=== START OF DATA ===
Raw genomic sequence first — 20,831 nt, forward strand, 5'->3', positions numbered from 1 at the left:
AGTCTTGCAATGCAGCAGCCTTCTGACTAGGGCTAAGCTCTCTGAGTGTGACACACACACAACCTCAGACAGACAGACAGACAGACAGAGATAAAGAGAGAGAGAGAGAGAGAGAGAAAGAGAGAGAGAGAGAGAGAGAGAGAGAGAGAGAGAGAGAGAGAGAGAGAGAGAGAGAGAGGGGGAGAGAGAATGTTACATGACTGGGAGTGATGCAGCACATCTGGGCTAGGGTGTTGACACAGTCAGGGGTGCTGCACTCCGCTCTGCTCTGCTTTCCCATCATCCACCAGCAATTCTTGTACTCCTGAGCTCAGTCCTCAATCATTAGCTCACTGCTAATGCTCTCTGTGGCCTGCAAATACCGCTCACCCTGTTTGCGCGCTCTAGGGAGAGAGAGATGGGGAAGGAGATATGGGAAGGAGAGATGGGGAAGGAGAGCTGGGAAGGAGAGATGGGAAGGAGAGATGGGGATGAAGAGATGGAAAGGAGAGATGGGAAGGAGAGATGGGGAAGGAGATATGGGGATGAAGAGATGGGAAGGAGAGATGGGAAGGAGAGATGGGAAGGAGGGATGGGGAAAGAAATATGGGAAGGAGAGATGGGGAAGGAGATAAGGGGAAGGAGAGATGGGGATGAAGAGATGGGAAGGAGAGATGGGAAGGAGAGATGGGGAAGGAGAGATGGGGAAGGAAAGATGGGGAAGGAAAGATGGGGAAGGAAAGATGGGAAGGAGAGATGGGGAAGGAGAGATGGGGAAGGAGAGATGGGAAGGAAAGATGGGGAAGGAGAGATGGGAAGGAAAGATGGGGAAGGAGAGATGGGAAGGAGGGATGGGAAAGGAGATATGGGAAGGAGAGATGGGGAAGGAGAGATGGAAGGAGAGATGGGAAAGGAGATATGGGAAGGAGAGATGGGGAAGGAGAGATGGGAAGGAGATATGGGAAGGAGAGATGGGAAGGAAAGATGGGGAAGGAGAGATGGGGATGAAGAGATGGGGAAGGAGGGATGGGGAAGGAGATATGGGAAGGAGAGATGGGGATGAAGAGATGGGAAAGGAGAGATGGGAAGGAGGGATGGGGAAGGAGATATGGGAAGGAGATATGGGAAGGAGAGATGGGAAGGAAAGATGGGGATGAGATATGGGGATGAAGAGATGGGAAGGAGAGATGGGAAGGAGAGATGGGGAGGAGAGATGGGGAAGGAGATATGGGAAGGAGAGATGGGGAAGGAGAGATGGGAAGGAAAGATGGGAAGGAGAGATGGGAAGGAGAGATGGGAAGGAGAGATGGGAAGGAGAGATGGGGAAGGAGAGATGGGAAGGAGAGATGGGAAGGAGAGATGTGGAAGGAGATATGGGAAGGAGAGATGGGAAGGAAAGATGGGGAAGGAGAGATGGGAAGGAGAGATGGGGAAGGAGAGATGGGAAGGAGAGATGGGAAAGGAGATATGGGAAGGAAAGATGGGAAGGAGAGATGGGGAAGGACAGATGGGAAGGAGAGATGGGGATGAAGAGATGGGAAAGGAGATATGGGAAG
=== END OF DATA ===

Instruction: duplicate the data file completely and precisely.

Raw genomic sequence first — 20,831 nt, forward strand, 5'->3', positions numbered from 1 at the left:
AGTCTTGCAATGCAGCAGCCTTCTGACTAGGGCTAAGCTCTCTGAGTGTGACACACACACAACCTCAGACAGACAGACAGACAGACAGAGATAAAGAGAGAGAGAGAGAGAGAGAGAAAGAGAGAGAGAGAGAGAGAGAGAGAGAGAGAGAGAGAGAGAGAGAGAGAGAGAGAGAGAGGGGGAGAGAGAATGTTACATGACTGGGAGTGATGCAGCACATCTGGGCTAGGGTGTTGACACAGTCAGGGGTGCTGCACTCCGCTCTGCTCTGCTTTCCCATCATCCACCAGCAATTCTTGTACTCCTGAGCTCAGTCCTCAATCATTAGCTCACTGCTAATGCTCTCTGTGGCCTGCAAATACCGCTCACCCTGTTTGCGCGCTCTAGGGAGAGAGAGATGGGGAAGGAGATATGGGAAGGAGAGATGGGGAAGGAGAGCTGGGAAGGAGAGATGGGAAGGAGAGATGGGGATGAAGAGATGGAAAGGAGAGATGGGAAGGAGAGATGGGGAAGGAGATATGGGGATGAAGAGATGGGAAGGAGAGATGGGAAGGAGAGATGGGAAGGAGGGATGGGGAAAGAAATATGGGAAGGAGAGATGGGGAAGGAGATAAGGGGAAGGAGAGATGGGGATGAAGAGATGGGAAGGAGAGATGGGAAGGAGAGATGGGGAAGGAGAGATGGGGAAGGAAAGATGGGGAAGGAAAGATGGGGAAGGAAAGATGGGAAGGAGAGATGGGGAAGGAGAGATGGGGAAGGAGAGATGGGAAGGAAAGATGGGGAAGGAGAGATGGGAAGGAAAGATGGGGAAGGAGAGATGGGAAGGAGGGATGGGAAAGGAGATATGGGAAGGAGAGATGGGGAAGGAGAGATGGAAGGAGAGATGGGAAAGGAGATATGGGAAGGAGAGATGGGGAAGGAGAGATGGGAAGGAGATATGGGAAGGAGAGATGGGAAGGAAAGATGGGGAAGGAGAGATGGGGATGAAGAGATGGGGAAGGAGGGATGGGGAAGGAGATATGGGAAGGAGAGATGGGGATGAAGAGATGGGAAAGGAGAGATGGGAAGGAGGGATGGGGAAGGAGATATGGGAAGGAGATATGGGAAGGAGAGATGGGAAGGAAAGATGGGGATGAGATATGGGGATGAAGAGATGGGAAGGAGAGATGGGAAGGAGAGATGGGGAGGAGAGATGGGGAAGGAGATATGGGAAGGAGAGATGGGGAAGGAGAGATGGGAAGGAAAGATGGGAAGGAGAGATGGGAAGGAGAGATGGGAAGGAGAGATGGGAAGGAGAGATGGGGAAGGAGAGATGGGAAGGAGAGATGGGAAGGAGAGATGTGGAAGGAGATATGGGAAGGAGAGATGGGAAGGAAAGATGGGGAAGGAGAGATGGGAAGGAGAGATGGGGAAGGAGAGATGGGAAGGAGAGATGGGAAAGGAGATATGGGAAGGAAAGATGGGAAGGAGAGATGGGGAAGGACAGATGGGAAGGAGAGATGGGGATGAAGAGATGGGAAAGGAGATATGGGAAG